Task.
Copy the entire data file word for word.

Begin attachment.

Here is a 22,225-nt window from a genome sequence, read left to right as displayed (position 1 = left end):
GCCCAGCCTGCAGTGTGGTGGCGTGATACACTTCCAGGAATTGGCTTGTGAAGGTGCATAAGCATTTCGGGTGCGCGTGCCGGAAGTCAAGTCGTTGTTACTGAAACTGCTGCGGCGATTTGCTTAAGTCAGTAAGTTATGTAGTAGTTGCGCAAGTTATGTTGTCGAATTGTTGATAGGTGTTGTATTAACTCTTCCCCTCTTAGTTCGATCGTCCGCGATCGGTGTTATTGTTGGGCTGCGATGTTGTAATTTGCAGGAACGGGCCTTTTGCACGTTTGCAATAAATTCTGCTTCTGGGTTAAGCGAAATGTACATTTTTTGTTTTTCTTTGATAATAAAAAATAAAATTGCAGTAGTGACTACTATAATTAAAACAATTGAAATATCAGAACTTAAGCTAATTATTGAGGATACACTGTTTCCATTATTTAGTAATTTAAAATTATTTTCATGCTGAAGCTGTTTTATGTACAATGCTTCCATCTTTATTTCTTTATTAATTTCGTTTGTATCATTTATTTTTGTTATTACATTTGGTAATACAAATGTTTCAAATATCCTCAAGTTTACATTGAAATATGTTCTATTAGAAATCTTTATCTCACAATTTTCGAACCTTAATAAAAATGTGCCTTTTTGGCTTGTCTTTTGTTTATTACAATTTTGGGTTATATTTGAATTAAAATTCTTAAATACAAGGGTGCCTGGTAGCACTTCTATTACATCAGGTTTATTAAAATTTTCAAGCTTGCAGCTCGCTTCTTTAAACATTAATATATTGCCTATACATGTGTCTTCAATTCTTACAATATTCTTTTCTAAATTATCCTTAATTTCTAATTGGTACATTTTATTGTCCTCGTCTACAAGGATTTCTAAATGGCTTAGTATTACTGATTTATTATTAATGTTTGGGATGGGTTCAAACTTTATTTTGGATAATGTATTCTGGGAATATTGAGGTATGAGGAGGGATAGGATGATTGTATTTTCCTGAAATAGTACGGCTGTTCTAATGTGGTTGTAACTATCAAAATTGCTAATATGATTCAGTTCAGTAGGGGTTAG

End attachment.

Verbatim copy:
Here is a 22,225-nt window from a genome sequence, read left to right as displayed (position 1 = left end):
GCCCAGCCTGCAGTGTGGTGGCGTGATACACTTCCAGGAATTGGCTTGTGAAGGTGCATAAGCATTTCGGGTGCGCGTGCCGGAAGTCAAGTCGTTGTTACTGAAACTGCTGCGGCGATTTGCTTAAGTCAGTAAGTTATGTAGTAGTTGCGCAAGTTATGTTGTCGAATTGTTGATAGGTGTTGTATTAACTCTTCCCCTCTTAGTTCGATCGTCCGCGATCGGTGTTATTGTTGGGCTGCGATGTTGTAATTTGCAGGAACGGGCCTTTTGCACGTTTGCAATAAATTCTGCTTCTGGGTTAAGCGAAATGTACATTTTTTGTTTTTCTTTGATAATAAAAAATAAAATTGCAGTAGTGACTACTATAATTAAAACAATTGAAATATCAGAACTTAAGCTAATTATTGAGGATACACTGTTTCCATTATTTAGTAATTTAAAATTATTTTCATGCTGAAGCTGTTTTATGTACAATGCTTCCATCTTTATTTCTTTATTAATTTCGTTTGTATCATTTATTTTTGTTATTACATTTGGTAATACAAATGTTTCAAATATCCTCAAGTTTACATTGAAATATGTTCTATTAGAAATCTTTATCTCACAATTTTCGAACCTTAATAAAAATGTGCCTTTTTGGCTTGTCTTTTGTTTATTACAATTTTGGGTTATATTTGAATTAAAATTCTTAAATACAAGGGTGCCTGGTAGCACTTCTATTACATCAGGTTTATTAAAATTTTCAAGCTTGCAGCTCGCTTCTTTAAACATTAATATATTGCCTATACATGTGTCTTCAATTCTTACAATATTCTTTTCTAAATTATCCTTAATTTCTAATTGGTACATTTTATTGTCCTCGTCTACAAGGATTTCTAAATGGCTTAGTATTACTGATTTATTATTAATGTTTGGGATGGGTTCAAACTTTATTTTGGATAATGTATTCTGGGAATATTGAGGTATGAGGAGGGATAGGATGATTGTATTTTCCTGAAATAGTACGGCTGTTCTAATGTGGTTGTAACTATCAAAATTGCTAATATGATTCAGTTCAGTAGGGGTTAG